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Why ask strategic-thinking interview questions

Strategic-thinking in the workplace is the ability to make business decisions by analyzing current and future scenarios. Strategic thinkers translate a company’s vision into doable actions.

Companies hire employees with a strategic mindset to help achieve long-term business goals. Strategic thinkers:

  • Set long-term objectives
  • Proactively identify and address potential risks
  • Use resources efficiently
  • Develop action plans in the face of obstacles
  • Successfully deal with competition

Here are some sample strategic-thinking interview questions to ask candidates during interviews:

Examples of strategic-thinking interview questions

  • How much time per week or month do you invest in strategic planning? What do you do?
  • How do you inform your team and other departments within your company about your strategic decisions?
  • Describe a time when you proactively identified and addressed an issue at your company.
  • How do you set long-term goals for your team? How often do you check and review these goals?
  • Describe a time when you failed to achieve your goals and had to follow a different approach. What happened?
  • What are the key factors you take into consideration when building an action plan? (e.g. to increase sales)
  • How do you measure a strategy’s effectiveness?

Tips to assess candidates’ strategic-thinking skills

  • Before deciding on a business plan, employees need to know how their company or team works. During interviews, evaluate candidates’ analytical skills in gathering and evaluating information.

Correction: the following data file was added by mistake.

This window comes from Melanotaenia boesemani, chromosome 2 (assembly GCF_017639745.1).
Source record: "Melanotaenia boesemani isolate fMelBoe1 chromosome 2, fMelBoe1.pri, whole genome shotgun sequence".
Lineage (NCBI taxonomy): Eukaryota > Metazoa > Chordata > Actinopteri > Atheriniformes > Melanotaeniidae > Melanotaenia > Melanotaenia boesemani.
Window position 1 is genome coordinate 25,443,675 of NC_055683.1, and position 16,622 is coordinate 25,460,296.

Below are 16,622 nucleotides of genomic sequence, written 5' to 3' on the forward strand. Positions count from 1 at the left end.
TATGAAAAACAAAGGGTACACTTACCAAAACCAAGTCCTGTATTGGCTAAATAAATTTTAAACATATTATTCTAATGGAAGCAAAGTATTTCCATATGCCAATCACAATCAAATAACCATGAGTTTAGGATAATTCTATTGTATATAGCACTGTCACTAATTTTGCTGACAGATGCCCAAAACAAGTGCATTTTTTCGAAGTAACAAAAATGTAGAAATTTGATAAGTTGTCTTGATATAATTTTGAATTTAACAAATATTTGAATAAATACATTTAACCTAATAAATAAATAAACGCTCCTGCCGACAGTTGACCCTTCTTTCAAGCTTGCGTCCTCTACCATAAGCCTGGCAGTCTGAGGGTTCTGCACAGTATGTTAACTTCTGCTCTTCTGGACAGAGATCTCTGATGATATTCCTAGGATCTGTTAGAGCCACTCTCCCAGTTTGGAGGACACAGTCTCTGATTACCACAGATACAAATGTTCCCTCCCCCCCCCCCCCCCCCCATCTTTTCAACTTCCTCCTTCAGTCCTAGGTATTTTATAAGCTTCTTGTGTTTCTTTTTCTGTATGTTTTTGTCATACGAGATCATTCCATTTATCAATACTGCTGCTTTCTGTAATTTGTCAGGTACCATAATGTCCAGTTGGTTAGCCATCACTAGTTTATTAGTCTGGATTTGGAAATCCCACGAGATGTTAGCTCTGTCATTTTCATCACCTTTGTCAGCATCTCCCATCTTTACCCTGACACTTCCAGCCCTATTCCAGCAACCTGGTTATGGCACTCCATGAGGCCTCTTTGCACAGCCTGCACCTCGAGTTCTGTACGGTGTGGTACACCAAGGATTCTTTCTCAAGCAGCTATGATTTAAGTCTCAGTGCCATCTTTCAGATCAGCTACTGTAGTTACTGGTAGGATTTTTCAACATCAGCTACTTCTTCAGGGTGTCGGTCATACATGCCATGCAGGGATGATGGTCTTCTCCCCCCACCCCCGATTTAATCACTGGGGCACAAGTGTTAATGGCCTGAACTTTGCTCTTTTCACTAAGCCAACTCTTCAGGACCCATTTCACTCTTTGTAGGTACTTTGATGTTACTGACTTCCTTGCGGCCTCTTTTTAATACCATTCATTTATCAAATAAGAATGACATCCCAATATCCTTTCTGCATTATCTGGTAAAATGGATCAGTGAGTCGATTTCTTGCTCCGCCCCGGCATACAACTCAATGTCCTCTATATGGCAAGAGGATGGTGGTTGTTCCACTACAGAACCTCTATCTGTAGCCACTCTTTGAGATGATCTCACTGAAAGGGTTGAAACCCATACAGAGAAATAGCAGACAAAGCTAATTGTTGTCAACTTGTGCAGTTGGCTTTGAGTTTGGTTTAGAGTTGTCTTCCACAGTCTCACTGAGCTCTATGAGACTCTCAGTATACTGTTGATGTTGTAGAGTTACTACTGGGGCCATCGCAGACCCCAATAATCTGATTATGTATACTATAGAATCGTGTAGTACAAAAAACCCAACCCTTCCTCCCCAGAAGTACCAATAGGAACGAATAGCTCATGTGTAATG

• Ask candidates to explain how they craft a strategy for their company/team. Opt for people who are methodical and assess all alternatives and potential risks.
  • Describe a past campaign/methodology that failed and ask candidates to evaluate it. You’ll be able to test whether candidates can identify mistakes and suggest better solutions.
  • Challenge candidates with hypothetical scenarios that relate to your company’s operations. Test whether they understand your needs and can craft strategies that align with your objectives.

Red flags

  • They’re uncomfortable making decisions. To choose the best tactics, employees need to evaluate various alternatives, weigh pros and cons and forecast potential risks. Candidates who lack confidence and seem nervous when they have to make a decision mightn’t be a good fit.
  • They lack leadership skills. Strategic planning involves setting challenging objectives and motivating your team to achieve these goals. Look for candidates who are good team leaders and are confident delegating tasks.
  • They don’t consider consequences. Candidates who approach your questions superficially and pick the first answer that comes in mind, mightn’t be prepared to think strategically when problems occur.
  • They don’t embrace change. Strategies need to be flexible. If your candidates are not adaptive and have poor change management skills, they’re likely to stick to an ineffective approach instead of re-evaluating strategies.
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